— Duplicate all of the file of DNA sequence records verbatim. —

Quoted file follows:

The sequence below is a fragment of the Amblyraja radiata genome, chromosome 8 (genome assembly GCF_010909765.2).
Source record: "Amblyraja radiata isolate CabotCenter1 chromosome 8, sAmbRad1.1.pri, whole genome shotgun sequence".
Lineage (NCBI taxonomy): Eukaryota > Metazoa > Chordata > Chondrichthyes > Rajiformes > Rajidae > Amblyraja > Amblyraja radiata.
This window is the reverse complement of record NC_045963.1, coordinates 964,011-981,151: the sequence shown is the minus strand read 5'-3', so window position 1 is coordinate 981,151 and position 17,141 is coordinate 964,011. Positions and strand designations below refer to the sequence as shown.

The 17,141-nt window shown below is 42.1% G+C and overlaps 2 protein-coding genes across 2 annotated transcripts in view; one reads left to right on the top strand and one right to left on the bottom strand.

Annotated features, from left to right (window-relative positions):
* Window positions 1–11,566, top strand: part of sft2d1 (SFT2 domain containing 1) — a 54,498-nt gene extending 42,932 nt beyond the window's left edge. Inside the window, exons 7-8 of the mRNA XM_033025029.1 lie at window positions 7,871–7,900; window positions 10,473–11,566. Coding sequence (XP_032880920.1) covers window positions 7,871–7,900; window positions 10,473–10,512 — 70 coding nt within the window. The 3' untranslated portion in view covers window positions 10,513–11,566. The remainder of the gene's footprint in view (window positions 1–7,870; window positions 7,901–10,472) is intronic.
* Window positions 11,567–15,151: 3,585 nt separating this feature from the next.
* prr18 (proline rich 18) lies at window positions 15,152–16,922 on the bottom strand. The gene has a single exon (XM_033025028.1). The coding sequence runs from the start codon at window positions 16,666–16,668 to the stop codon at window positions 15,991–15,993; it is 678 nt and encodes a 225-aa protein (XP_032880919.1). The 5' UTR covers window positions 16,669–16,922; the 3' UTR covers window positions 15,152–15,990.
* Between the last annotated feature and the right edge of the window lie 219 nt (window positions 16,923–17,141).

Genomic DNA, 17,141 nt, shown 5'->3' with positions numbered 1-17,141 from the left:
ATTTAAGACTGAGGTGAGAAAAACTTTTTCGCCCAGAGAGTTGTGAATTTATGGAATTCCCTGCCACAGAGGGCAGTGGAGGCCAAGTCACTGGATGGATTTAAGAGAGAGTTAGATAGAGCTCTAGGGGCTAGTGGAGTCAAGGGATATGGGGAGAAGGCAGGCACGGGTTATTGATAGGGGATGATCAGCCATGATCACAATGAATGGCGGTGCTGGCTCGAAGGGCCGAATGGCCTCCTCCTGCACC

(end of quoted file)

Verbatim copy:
The sequence below is a fragment of the Amblyraja radiata genome, chromosome 8 (genome assembly GCF_010909765.2).
Source record: "Amblyraja radiata isolate CabotCenter1 chromosome 8, sAmbRad1.1.pri, whole genome shotgun sequence".
Lineage (NCBI taxonomy): Eukaryota > Metazoa > Chordata > Chondrichthyes > Rajiformes > Rajidae > Amblyraja > Amblyraja radiata.
This window is the reverse complement of record NC_045963.1, coordinates 964,011-981,151: the sequence shown is the minus strand read 5'-3', so window position 1 is coordinate 981,151 and position 17,141 is coordinate 964,011. Positions and strand designations below refer to the sequence as shown.

The 17,141-nt window shown below is 42.1% G+C and overlaps 2 protein-coding genes across 2 annotated transcripts in view; one reads left to right on the top strand and one right to left on the bottom strand.

Annotated features, from left to right (window-relative positions):
* Window positions 1–11,566, top strand: part of sft2d1 (SFT2 domain containing 1) — a 54,498-nt gene extending 42,932 nt beyond the window's left edge. Inside the window, exons 7-8 of the mRNA XM_033025029.1 lie at window positions 7,871–7,900; window positions 10,473–11,566. Coding sequence (XP_032880920.1) covers window positions 7,871–7,900; window positions 10,473–10,512 — 70 coding nt within the window. The 3' untranslated portion in view covers window positions 10,513–11,566. The remainder of the gene's footprint in view (window positions 1–7,870; window positions 7,901–10,472) is intronic.
* Window positions 11,567–15,151: 3,585 nt separating this feature from the next.
* prr18 (proline rich 18) lies at window positions 15,152–16,922 on the bottom strand. The gene has a single exon (XM_033025028.1). The coding sequence runs from the start codon at window positions 16,666–16,668 to the stop codon at window positions 15,991–15,993; it is 678 nt and encodes a 225-aa protein (XP_032880919.1). The 5' UTR covers window positions 16,669–16,922; the 3' UTR covers window positions 15,152–15,990.
* Between the last annotated feature and the right edge of the window lie 219 nt (window positions 16,923–17,141).

Genomic DNA, 17,141 nt, shown 5'->3' with positions numbered 1-17,141 from the left:
ATTTAAGACTGAGGTGAGAAAAACTTTTTCGCCCAGAGAGTTGTGAATTTATGGAATTCCCTGCCACAGAGGGCAGTGGAGGCCAAGTCACTGGATGGATTTAAGAGAGAGTTAGATAGAGCTCTAGGGGCTAGTGGAGTCAAGGGATATGGGGAGAAGGCAGGCACGGGTTATTGATAGGGGATGATCAGCCATGATCACAATGAATGGCGGTGCTGGCTCGAAGGGCCGAATGGCCTCCTCCTGCACC